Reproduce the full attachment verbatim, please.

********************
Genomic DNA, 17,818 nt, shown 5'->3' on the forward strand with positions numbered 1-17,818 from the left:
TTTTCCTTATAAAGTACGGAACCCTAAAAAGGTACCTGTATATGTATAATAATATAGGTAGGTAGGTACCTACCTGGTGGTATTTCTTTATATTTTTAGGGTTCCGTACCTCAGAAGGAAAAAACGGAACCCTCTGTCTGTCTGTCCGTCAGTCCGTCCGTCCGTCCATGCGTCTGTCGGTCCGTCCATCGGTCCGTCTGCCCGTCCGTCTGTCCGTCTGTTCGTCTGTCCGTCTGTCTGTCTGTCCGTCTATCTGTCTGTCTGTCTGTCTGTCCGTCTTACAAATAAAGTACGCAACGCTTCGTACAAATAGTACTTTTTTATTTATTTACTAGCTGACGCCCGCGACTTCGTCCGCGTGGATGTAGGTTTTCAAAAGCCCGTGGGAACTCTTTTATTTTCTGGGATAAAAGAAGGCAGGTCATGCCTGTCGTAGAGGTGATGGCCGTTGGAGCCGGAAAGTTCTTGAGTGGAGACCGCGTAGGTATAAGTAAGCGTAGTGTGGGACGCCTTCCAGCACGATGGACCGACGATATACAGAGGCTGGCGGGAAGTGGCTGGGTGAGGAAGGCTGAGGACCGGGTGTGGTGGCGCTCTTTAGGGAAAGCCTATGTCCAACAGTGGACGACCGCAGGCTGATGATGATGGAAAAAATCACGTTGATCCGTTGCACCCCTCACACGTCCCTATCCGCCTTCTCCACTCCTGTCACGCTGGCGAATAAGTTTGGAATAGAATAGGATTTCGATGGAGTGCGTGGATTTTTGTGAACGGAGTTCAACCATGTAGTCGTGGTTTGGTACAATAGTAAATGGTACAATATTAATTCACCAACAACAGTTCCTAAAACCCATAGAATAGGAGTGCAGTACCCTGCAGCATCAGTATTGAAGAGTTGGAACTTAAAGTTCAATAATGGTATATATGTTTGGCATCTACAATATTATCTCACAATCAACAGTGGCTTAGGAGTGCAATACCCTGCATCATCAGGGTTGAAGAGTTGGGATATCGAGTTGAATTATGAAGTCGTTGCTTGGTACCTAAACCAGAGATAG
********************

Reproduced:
Genomic DNA, 17,818 nt, shown 5'->3' on the forward strand with positions numbered 1-17,818 from the left:
TTTTCCTTATAAAGTACGGAACCCTAAAAAGGTACCTGTATATGTATAATAATATAGGTAGGTAGGTACCTACCTGGTGGTATTTCTTTATATTTTTAGGGTTCCGTACCTCAGAAGGAAAAAACGGAACCCTCTGTCTGTCTGTCCGTCAGTCCGTCCGTCCGTCCATGCGTCTGTCGGTCCGTCCATCGGTCCGTCTGCCCGTCCGTCTGTCCGTCTGTTCGTCTGTCCGTCTGTCTGTCTGTCCGTCTATCTGTCTGTCTGTCTGTCTGTCCGTCTTACAAATAAAGTACGCAACGCTTCGTACAAATAGTACTTTTTTATTTATTTACTAGCTGACGCCCGCGACTTCGTCCGCGTGGATGTAGGTTTTCAAAAGCCCGTGGGAACTCTTTTATTTTCTGGGATAAAAGAAGGCAGGTCATGCCTGTCGTAGAGGTGATGGCCGTTGGAGCCGGAAAGTTCTTGAGTGGAGACCGCGTAGGTATAAGTAAGCGTAGTGTGGGACGCCTTCCAGCACGATGGACCGACGATATACAGAGGCTGGCGGGAAGTGGCTGGGTGAGGAAGGCTGAGGACCGGGTGTGGTGGCGCTCTTTAGGGAAAGCCTATGTCCAACAGTGGACGACCGCAGGCTGATGATGATGGAAAAAATCACGTTGATCCGTTGCACCCCTCACACGTCCCTATCCGCCTTCTCCACTCCTGTCACGCTGGCGAATAAGTTTGGAATAGAATAGGATTTCGATGGAGTGCGTGGATTTTTGTGAACGGAGTTCAACCATGTAGTCGTGGTTTGGTACAATAGTAAATGGTACAATATTAATTCACCAACAACAGTTCCTAAAACCCATAGAATAGGAGTGCAGTACCCTGCAGCATCAGTATTGAAGAGTTGGAACTTAAAGTTCAATAATGGTATATATGTTTGGCATCTACAATATTATCTCACAATCAACAGTGGCTTAGGAGTGCAATACCCTGCATCATCAGGGTTGAAGAGTTGGGATATCGAGTTGAATTATGAAGTCGTTGCTTGGTACCTAAACCAGAGATAG